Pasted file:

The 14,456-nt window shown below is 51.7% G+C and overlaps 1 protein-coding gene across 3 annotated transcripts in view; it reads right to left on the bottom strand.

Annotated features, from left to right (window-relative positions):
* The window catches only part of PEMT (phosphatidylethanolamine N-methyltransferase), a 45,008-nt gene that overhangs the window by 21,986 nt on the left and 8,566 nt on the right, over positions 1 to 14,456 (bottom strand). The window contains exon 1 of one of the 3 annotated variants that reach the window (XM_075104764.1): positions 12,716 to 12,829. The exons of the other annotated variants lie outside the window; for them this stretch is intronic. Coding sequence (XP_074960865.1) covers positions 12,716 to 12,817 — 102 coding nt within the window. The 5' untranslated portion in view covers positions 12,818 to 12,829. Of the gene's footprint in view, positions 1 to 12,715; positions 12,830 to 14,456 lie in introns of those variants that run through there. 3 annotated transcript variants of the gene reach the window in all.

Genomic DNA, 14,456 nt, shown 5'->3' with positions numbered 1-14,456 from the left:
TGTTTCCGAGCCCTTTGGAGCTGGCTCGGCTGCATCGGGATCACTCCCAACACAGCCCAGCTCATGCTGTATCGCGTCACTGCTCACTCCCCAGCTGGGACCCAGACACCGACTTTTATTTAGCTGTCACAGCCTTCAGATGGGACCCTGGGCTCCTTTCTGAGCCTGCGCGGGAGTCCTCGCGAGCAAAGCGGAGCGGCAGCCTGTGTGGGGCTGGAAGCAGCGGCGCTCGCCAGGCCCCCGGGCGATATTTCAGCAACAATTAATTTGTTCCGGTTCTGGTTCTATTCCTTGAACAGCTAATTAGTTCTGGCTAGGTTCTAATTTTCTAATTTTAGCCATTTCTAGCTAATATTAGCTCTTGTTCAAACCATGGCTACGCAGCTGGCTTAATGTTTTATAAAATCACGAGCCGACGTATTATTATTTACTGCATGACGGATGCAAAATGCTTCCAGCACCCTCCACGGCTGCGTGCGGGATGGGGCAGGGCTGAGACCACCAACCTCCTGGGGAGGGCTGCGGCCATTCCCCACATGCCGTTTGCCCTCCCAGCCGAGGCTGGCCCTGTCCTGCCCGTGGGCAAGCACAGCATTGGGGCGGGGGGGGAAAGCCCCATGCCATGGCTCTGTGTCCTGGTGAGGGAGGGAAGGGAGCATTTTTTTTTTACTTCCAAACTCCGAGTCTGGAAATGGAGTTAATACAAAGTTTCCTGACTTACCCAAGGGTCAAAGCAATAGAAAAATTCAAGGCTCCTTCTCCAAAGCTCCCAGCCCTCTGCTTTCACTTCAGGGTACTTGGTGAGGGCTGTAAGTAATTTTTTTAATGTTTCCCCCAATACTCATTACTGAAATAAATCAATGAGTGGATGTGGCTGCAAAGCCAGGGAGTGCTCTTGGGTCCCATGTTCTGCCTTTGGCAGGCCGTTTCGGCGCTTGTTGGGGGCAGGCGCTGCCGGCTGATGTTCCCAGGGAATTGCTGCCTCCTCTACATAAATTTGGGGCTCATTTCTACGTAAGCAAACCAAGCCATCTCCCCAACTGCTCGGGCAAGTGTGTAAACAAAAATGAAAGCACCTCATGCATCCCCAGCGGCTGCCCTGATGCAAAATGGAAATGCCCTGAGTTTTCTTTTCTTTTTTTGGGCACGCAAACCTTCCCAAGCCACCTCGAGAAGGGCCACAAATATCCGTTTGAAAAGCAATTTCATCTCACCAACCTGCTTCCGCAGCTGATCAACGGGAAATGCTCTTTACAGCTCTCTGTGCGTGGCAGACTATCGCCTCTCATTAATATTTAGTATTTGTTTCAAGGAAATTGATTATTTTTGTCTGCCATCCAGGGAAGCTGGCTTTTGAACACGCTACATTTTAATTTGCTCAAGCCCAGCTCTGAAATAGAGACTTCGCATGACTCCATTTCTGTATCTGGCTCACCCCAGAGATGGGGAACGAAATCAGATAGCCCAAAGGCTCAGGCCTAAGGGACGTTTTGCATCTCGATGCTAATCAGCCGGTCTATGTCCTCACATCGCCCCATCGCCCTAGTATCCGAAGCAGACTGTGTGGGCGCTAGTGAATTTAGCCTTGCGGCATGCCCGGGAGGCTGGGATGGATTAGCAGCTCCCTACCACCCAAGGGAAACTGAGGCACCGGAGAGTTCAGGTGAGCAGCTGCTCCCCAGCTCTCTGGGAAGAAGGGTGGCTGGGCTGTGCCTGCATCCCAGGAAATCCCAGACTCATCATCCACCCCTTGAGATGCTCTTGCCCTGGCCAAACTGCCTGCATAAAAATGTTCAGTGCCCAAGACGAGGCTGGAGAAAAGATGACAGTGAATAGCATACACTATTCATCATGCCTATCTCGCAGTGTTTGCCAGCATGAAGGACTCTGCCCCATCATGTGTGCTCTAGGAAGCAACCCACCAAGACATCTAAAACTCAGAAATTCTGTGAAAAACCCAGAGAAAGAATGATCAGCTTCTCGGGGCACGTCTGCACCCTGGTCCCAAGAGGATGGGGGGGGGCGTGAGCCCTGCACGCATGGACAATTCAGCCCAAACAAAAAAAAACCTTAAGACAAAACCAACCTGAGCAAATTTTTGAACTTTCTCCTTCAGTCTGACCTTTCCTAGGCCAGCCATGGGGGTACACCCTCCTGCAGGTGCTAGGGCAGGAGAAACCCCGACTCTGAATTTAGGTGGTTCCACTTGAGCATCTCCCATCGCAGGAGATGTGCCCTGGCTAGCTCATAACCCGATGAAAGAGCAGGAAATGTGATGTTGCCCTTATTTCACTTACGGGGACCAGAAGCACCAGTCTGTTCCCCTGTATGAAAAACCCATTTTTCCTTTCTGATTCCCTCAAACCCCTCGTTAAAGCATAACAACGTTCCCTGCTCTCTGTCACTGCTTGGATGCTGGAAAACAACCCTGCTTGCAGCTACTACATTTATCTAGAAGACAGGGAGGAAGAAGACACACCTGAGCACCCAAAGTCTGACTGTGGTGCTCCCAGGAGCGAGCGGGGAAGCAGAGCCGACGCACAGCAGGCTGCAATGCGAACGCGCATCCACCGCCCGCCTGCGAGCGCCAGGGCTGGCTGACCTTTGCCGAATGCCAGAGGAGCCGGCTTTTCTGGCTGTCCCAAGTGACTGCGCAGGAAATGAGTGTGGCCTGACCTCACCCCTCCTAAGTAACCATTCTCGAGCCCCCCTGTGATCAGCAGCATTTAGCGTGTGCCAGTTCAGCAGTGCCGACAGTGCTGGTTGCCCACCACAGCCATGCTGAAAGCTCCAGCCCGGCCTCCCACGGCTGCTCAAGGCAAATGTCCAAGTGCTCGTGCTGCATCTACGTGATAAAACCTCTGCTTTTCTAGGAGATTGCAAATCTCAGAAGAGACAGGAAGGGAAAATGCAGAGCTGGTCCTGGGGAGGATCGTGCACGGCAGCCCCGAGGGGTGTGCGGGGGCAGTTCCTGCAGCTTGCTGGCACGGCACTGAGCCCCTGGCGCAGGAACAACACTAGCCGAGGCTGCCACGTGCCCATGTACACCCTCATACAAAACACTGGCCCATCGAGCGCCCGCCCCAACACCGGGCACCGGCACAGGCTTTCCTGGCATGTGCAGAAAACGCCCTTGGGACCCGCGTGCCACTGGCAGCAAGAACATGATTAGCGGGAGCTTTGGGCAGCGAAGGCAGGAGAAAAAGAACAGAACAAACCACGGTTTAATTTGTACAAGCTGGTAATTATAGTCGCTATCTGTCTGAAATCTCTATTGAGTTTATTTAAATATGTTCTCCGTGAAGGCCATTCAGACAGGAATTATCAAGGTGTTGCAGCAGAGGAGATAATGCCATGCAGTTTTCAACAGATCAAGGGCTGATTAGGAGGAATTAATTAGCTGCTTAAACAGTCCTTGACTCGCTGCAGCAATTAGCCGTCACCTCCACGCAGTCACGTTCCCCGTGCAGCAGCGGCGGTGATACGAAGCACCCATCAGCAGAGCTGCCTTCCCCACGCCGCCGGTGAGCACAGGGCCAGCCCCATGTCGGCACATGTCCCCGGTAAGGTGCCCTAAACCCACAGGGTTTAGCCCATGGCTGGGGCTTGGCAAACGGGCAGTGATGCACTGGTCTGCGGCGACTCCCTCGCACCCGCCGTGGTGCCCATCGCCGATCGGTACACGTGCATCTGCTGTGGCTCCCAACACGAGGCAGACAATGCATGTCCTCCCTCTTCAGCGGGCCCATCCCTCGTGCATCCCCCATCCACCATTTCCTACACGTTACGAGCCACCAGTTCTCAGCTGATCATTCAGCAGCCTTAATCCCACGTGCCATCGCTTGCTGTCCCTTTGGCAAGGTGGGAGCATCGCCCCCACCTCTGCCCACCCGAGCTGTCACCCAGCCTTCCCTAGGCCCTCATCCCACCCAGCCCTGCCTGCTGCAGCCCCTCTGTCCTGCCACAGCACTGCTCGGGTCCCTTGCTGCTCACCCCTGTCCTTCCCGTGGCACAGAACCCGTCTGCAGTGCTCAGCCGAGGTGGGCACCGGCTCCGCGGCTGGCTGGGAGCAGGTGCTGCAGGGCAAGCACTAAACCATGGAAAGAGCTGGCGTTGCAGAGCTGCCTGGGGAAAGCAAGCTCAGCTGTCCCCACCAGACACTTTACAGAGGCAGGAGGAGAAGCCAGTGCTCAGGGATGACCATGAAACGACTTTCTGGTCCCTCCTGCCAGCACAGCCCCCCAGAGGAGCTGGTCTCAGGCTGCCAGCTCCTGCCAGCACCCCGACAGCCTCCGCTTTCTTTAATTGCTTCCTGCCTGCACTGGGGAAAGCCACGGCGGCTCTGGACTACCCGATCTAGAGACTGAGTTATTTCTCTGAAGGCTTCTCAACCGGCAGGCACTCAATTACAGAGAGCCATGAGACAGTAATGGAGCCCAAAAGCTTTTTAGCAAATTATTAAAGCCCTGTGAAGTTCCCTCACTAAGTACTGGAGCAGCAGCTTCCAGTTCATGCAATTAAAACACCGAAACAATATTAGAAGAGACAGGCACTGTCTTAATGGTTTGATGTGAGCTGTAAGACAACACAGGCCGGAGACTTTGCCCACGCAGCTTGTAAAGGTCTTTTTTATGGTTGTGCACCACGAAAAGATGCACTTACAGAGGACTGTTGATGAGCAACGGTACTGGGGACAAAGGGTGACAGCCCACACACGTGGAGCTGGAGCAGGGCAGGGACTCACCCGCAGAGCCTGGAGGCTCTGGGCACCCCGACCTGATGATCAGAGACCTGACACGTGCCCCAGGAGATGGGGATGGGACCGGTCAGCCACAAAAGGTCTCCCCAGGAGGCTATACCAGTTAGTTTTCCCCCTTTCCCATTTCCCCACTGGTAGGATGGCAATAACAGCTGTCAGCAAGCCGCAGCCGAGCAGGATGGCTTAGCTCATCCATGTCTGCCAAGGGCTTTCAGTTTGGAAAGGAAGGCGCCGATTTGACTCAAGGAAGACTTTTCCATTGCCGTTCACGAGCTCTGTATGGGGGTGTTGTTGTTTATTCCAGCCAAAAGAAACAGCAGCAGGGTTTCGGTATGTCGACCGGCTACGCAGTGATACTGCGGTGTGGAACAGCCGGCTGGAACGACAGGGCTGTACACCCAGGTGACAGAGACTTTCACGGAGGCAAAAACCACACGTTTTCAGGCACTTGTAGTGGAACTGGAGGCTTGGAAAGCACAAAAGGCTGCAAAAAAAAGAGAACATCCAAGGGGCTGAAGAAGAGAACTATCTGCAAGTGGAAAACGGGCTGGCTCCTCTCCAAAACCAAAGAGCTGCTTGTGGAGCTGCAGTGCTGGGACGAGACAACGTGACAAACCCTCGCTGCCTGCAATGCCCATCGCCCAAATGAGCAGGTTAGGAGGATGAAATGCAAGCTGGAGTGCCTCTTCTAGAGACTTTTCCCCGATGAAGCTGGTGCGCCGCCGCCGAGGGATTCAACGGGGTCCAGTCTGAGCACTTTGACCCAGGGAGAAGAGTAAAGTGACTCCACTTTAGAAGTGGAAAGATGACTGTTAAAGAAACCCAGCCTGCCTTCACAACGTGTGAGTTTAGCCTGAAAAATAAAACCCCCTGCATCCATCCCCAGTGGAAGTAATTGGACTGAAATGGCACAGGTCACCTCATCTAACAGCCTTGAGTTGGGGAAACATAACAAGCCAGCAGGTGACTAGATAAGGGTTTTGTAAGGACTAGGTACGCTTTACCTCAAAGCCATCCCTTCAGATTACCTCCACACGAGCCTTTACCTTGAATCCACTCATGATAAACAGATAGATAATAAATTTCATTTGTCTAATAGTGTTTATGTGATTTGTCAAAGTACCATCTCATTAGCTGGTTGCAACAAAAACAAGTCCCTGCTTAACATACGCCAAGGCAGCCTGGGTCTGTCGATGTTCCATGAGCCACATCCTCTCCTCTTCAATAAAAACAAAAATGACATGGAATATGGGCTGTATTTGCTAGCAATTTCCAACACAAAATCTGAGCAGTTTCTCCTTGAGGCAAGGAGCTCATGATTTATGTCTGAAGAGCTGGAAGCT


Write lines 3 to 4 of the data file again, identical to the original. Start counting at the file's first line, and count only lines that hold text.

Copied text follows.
* The window catches only part of PEMT (phosphatidylethanolamine N-methyltransferase), a 45,008-nt gene that overhangs the window by 21,986 nt on the left and 8,566 nt on the right, over positions 1 to 14,456 (bottom strand). The window contains exon 1 of one of the 3 annotated variants that reach the window (XM_075104764.1): positions 12,716 to 12,829. The exons of the other annotated variants lie outside the window; for them this stretch is intronic. Coding sequence (XP_074960865.1) covers positions 12,716 to 12,817 — 102 coding nt within the window. The 5' untranslated portion in view covers positions 12,818 to 12,829. Of the gene's footprint in view, positions 1 to 12,715; positions 12,830 to 14,456 lie in introns of those variants that run through there. 3 annotated transcript variants of the gene reach the window in all.

Genomic DNA, 14,456 nt, shown 5'->3' with positions numbered 1-14,456 from the left: